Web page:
Yet another object of the present invention is the provision of an hydraulic top drive apparatus which can be used to connect tubular members without using spinning chains.
A further object of the present invention is the provision of such a top drive that has a rise and fall counterbalance system.
Other and further objects, features and advantages of this new top drive apparatus and pipe positioning device will be apparent from the following description of the presently preferred embodiments of the invention, given for the purpose of disclosure and taken in conjunction with the accompanying drawings.
FIG. 1 is an elevational view of a derrick showing an hydraulic top drive according to the present invention,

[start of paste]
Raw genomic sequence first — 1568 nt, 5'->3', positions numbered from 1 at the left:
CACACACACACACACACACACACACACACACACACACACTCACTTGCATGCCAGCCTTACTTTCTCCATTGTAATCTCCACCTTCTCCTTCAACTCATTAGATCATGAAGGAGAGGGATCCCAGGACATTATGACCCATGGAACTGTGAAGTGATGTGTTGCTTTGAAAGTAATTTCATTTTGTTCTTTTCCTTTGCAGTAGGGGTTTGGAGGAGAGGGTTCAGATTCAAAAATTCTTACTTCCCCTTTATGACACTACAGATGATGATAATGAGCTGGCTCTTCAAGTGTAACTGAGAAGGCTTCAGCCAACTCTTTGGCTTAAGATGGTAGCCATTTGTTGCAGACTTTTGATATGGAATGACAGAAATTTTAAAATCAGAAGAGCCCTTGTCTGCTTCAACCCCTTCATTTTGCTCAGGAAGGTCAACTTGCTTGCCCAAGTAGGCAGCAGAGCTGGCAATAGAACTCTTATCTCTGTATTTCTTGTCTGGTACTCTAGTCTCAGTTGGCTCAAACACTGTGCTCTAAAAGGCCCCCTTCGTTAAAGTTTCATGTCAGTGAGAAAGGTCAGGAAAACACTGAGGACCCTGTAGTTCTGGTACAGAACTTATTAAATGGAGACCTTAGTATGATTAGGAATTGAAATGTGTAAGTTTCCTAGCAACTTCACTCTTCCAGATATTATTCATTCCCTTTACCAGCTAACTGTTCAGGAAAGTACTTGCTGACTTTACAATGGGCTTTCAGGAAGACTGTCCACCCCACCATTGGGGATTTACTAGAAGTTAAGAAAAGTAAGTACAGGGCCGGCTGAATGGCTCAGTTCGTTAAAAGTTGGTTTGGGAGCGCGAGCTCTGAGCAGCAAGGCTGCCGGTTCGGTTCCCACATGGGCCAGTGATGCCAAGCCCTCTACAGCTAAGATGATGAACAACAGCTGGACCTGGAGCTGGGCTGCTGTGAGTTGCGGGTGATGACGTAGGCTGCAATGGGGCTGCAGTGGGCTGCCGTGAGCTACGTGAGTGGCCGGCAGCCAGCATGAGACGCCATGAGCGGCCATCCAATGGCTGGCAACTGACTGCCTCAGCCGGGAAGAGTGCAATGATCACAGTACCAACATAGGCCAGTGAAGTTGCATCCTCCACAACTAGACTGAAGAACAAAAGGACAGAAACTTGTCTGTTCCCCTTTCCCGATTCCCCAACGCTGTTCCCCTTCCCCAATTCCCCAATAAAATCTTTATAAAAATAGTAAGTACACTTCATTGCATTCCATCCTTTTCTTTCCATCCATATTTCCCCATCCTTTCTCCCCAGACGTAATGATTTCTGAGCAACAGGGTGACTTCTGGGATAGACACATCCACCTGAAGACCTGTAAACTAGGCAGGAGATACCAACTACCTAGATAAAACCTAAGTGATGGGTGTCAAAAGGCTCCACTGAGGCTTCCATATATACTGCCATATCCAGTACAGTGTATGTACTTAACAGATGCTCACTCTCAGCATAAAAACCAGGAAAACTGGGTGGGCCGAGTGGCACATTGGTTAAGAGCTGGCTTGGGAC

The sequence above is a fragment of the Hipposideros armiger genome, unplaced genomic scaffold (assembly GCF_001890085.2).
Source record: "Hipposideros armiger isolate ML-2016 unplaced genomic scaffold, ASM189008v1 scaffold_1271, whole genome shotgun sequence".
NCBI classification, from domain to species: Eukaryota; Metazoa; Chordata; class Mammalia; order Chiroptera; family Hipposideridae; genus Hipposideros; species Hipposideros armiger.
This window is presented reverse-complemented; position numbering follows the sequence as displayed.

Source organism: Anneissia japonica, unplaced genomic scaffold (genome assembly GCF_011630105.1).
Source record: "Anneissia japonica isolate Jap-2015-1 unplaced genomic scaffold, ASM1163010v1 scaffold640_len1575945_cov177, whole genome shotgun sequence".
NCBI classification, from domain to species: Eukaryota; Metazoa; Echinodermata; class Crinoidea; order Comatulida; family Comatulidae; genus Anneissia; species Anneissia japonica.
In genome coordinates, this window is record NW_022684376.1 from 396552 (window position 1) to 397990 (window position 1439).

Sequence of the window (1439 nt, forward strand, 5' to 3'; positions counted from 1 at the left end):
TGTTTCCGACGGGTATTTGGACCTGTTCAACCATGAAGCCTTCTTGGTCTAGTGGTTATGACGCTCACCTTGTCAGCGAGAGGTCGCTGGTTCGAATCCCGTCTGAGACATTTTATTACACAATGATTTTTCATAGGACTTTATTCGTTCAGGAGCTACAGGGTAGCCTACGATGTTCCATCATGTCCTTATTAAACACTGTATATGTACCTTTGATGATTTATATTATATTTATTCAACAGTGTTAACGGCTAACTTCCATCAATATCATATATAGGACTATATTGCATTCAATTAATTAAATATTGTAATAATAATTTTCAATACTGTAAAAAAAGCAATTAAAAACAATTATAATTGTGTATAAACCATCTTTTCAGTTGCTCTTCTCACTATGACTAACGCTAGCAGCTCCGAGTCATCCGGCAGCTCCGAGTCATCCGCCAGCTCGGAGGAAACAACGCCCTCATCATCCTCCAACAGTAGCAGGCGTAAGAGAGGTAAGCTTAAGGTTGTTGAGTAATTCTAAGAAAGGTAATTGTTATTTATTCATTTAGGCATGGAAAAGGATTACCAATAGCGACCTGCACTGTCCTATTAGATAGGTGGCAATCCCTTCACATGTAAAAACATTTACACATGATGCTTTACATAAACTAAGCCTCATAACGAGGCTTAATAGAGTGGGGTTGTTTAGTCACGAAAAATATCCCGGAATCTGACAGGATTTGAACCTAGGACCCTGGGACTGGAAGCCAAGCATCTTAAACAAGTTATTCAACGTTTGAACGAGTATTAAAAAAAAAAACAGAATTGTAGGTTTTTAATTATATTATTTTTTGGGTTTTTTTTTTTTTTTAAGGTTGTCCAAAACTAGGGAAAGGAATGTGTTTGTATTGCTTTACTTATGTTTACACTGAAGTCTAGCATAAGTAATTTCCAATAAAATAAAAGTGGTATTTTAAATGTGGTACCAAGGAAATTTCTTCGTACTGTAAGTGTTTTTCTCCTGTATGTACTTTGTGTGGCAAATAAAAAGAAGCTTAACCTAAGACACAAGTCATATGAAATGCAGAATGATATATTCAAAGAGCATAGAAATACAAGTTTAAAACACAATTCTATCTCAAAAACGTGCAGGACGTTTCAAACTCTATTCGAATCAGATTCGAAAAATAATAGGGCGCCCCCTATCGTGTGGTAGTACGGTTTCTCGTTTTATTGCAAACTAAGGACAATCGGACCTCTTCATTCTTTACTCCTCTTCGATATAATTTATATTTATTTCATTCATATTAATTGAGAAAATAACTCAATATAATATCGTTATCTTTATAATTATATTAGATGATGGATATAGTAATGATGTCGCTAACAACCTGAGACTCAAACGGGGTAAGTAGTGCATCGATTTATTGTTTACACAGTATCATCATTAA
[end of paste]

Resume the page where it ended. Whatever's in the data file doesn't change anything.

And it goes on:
FIG. 2A is a top view of the device of FIG. 2B,
FIG. 2B is a side view of the pipe positioning and handling mechanism,
FIG. 3 is a sectional view of the bail link counterbalance,
FIG. 4 is a sectional view of the splined quick disconnect,
FIG. 4A is a view along line 4A--4A of FIG. 4,
FIG. 5 is a top view partially in section of a pivotable breakout/makeup wrenching device assembly,
FIG. 6 is a side view of the assembly of FIG. 5,
FIG. 6A is an enlarged view of a portion of FIG. 6,
FIG. 7 is a bottom view partially in section of the lower section of the assembly of FIG. 6,
FIG. 8 is a sectional view of the assembly of FIG. 7, and
FIG. 9 is a sectional view of the power clamping apparatus of the assembly of FIG. 6.